“The whole world is watching!” this iconic line from the protest movement of the ‘60s reverberates throughout Aaron Sorkin’s The Trial of the Chicago 7. It’s not just a statement but a declaration, a call to action.
While the movie plot involves laws against protest movements in the United States all those decades ago, history has shown us if we don’t learn from our actions. we’re bound to repeat them. As the United States once again faced one of the most important elections in the country’s history looms on the horizon is not a coincidence many people tuned in to watch (and rewatch) The Trail of the Chicago 7, as BLM protests and various riots broke out all over the world during the summer.
As a producer, Ryan Donnell Smith sees aspects of filmmaking casual viewers doesn’t always noticed and when he falls in love with a script that has such a powerful message as Chicago 7, he’s willing to step in an offer his service. Emerging as a leader in the entertainment industry, he quickly became known for his relentless attempt to save the independent film industry throughout an unforeseeable global pandemic. His expertise in line production and tax equity structure has allowed Ryan to bring some of 2020’s most highly-acclaimed films to the public, most notably, Netflix’s historical drama The Trial of the Chicago 7.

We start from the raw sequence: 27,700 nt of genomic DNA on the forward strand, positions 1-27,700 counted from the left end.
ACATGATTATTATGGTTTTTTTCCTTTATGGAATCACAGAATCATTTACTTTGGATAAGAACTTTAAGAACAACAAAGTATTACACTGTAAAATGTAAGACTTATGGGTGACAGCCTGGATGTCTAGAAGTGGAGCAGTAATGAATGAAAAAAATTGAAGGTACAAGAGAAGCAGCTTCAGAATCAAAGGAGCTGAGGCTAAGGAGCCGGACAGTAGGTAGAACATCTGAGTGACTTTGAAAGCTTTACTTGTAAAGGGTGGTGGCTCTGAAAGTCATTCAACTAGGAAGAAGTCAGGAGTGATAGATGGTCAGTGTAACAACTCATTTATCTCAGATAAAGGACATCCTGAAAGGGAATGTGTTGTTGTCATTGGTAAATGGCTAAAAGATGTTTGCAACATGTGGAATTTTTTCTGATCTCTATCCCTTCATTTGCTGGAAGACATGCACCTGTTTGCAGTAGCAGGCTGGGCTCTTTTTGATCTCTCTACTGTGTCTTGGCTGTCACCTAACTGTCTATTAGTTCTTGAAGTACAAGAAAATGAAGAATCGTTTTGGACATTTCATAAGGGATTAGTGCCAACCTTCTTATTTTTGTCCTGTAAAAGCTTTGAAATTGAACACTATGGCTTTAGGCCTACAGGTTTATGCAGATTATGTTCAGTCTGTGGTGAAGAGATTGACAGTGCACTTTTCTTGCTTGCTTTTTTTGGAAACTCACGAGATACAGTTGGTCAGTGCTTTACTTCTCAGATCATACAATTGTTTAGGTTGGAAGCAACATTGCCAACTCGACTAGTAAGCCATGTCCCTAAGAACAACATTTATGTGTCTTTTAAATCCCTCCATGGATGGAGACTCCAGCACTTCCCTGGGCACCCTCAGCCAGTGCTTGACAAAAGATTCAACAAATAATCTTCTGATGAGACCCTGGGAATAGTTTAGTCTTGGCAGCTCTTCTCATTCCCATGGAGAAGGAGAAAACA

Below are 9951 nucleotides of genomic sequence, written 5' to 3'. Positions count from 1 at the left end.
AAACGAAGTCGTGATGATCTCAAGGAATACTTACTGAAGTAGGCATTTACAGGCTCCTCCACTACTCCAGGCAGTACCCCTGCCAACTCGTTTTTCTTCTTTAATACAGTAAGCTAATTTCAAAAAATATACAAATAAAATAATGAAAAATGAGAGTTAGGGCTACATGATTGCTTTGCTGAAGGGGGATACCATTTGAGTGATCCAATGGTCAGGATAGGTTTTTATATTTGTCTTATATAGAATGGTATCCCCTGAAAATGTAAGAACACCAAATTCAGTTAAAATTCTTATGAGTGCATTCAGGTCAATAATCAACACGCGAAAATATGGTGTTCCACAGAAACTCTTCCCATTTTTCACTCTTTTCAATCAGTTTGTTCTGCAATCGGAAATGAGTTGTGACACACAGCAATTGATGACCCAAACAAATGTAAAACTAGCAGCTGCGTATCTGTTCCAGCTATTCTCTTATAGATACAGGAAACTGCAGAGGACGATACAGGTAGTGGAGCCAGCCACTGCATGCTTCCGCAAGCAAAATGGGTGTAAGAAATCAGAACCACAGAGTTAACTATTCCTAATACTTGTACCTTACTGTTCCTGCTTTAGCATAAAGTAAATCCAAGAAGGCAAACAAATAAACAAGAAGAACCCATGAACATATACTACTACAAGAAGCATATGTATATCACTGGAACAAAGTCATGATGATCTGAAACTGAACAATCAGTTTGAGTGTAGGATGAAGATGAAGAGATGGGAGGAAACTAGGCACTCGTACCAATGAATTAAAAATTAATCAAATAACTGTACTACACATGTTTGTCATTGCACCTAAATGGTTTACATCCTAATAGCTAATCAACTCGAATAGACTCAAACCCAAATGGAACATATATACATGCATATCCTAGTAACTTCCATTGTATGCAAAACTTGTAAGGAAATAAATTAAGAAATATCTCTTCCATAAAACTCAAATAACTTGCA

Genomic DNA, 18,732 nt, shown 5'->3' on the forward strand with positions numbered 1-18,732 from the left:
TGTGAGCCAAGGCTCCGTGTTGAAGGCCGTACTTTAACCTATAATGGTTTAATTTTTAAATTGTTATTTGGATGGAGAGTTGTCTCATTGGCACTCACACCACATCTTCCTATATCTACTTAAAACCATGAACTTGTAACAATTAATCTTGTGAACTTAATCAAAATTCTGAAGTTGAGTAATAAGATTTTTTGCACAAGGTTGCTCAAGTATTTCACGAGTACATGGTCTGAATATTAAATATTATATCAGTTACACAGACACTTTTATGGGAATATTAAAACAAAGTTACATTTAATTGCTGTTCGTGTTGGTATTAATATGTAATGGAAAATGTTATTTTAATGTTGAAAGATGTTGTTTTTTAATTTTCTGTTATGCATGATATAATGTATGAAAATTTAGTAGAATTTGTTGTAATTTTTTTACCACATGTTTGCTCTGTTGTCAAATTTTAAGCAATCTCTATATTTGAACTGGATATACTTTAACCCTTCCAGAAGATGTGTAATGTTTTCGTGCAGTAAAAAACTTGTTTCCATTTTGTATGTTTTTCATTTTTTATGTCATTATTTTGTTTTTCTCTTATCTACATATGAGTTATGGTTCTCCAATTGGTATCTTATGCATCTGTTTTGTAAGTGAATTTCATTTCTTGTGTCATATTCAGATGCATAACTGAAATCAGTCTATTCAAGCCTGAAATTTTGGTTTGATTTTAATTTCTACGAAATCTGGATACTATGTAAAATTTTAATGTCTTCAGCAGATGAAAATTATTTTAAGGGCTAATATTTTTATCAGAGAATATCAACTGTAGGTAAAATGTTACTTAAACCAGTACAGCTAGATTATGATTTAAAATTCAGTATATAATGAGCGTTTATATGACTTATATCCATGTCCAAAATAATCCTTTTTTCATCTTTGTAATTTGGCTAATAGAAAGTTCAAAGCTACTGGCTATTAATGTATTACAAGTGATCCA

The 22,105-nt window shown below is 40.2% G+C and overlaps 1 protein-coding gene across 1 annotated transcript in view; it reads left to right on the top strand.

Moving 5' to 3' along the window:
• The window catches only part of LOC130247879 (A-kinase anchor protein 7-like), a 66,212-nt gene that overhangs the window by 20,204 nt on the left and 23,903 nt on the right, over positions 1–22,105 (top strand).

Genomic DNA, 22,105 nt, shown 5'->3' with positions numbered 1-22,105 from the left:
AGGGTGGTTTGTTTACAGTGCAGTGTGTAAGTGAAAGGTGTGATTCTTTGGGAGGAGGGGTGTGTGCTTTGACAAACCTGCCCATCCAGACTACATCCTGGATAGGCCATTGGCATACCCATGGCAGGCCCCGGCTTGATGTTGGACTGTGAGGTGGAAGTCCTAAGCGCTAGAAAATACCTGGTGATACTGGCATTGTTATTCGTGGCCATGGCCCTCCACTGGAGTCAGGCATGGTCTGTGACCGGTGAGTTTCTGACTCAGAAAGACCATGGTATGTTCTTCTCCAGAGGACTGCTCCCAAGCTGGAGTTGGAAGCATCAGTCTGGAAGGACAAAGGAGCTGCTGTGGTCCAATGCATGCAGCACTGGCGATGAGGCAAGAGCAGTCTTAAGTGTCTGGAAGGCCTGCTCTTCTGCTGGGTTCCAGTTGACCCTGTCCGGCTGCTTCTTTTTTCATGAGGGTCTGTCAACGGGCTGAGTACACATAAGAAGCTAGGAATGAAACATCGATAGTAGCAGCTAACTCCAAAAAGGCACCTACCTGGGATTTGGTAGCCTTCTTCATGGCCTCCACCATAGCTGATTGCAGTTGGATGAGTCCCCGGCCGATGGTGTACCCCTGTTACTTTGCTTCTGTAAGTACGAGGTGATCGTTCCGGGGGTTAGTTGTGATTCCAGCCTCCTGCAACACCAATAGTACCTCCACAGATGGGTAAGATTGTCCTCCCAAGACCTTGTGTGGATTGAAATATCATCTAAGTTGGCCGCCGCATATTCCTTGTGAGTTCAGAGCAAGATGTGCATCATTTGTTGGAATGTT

Many years ago, while the script was struggling to get made he was drawn to its message and worked diligently shape it into the movie on Netflix. Now with talks of awards in its future, The Koalition spoke to Smith to learn what makes a good script and why this movie is still important to him.
“When I first read the script it was years before going into principal photography. The history around the script was important, imperative and fascinating to me personally. It was a script that has gone through a couple of iterates in production and was really struggling to get off the ground. There were so many aspects, I truly love storytelling and filmmaking that pushes society forward in one manner or another or has someone ask a question,” said Ryan.
This project really checked all of those boxes and it pushes you to ask questions and it pushes you to focus on challenging the status quo and being a better person. It fit all of those points for me and when I realized the film has gone through a couple of iterations of finances and structure and was struggling to get made I thought ‘”how in the world can I get in here and help out?'” Ryan continued.
Check out our full interview below to learn more about what it takes to finance a movie and Ryan being the President and Partner of Streamline Global, where he spearheads the development, production, and management of Streamline’s film assets, working with producers, distributors, and sales agents to curate and greenlight the company’s films.